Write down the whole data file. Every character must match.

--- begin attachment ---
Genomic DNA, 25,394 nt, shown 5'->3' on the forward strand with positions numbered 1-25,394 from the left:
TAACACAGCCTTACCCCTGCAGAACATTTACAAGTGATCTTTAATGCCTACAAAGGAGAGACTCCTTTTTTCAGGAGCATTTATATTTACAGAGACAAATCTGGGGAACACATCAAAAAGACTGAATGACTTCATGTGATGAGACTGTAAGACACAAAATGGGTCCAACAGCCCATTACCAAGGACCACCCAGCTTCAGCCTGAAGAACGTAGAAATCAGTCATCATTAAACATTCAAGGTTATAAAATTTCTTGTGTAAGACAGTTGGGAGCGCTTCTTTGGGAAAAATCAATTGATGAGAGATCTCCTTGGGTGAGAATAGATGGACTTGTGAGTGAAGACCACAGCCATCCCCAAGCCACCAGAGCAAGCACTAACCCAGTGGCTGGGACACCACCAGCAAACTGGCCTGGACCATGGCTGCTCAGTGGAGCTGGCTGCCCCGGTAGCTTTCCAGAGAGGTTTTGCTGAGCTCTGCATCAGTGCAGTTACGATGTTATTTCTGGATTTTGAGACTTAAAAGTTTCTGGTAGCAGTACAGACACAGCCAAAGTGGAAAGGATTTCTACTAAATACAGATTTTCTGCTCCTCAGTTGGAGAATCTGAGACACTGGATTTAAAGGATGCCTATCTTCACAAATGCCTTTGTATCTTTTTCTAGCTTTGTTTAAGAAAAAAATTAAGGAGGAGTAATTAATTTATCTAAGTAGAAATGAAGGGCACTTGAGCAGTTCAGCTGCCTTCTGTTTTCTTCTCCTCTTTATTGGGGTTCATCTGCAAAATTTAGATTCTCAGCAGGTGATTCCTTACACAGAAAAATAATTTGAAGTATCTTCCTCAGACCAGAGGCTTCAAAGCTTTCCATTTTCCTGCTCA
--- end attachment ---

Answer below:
Genomic DNA, 25,394 nt, shown 5'->3' on the forward strand with positions numbered 1-25,394 from the left:
TAACACAGCCTTACCCCTGCAGAACATTTACAAGTGATCTTTAATGCCTACAAAGGAGAGACTCCTTTTTTCAGGAGCATTTATATTTACAGAGACAAATCTGGGGAACACATCAAAAAGACTGAATGACTTCATGTGATGAGACTGTAAGACACAAAATGGGTCCAACAGCCCATTACCAAGGACCACCCAGCTTCAGCCTGAAGAACGTAGAAATCAGTCATCATTAAACATTCAAGGTTATAAAATTTCTTGTGTAAGACAGTTGGGAGCGCTTCTTTGGGAAAAATCAATTGATGAGAGATCTCCTTGGGTGAGAATAGATGGACTTGTGAGTGAAGACCACAGCCATCCCCAAGCCACCAGAGCAAGCACTAACCCAGTGGCTGGGACACCACCAGCAAACTGGCCTGGACCATGGCTGCTCAGTGGAGCTGGCTGCCCCGGTAGCTTTCCAGAGAGGTTTTGCTGAGCTCTGCATCAGTGCAGTTACGATGTTATTTCTGGATTTTGAGACTTAAAAGTTTCTGGTAGCAGTACAGACACAGCCAAAGTGGAAAGGATTTCTACTAAATACAGATTTTCTGCTCCTCAGTTGGAGAATCTGAGACACTGGATTTAAAGGATGCCTATCTTCACAAATGCCTTTGTATCTTTTTCTAGCTTTGTTTAAGAAAAAAATTAAGGAGGAGTAATTAATTTATCTAAGTAGAAATGAAGGGCACTTGAGCAGTTCAGCTGCCTTCTGTTTTCTTCTCCTCTTTATTGGGGTTCATCTGCAAAATTTAGATTCTCAGCAGGTGATTCCTTACACAGAAAAATAATTTGAAGTATCTTCCTCAGACCAGAGGCTTCAAAGCTTTCCATTTTCCTGCTCA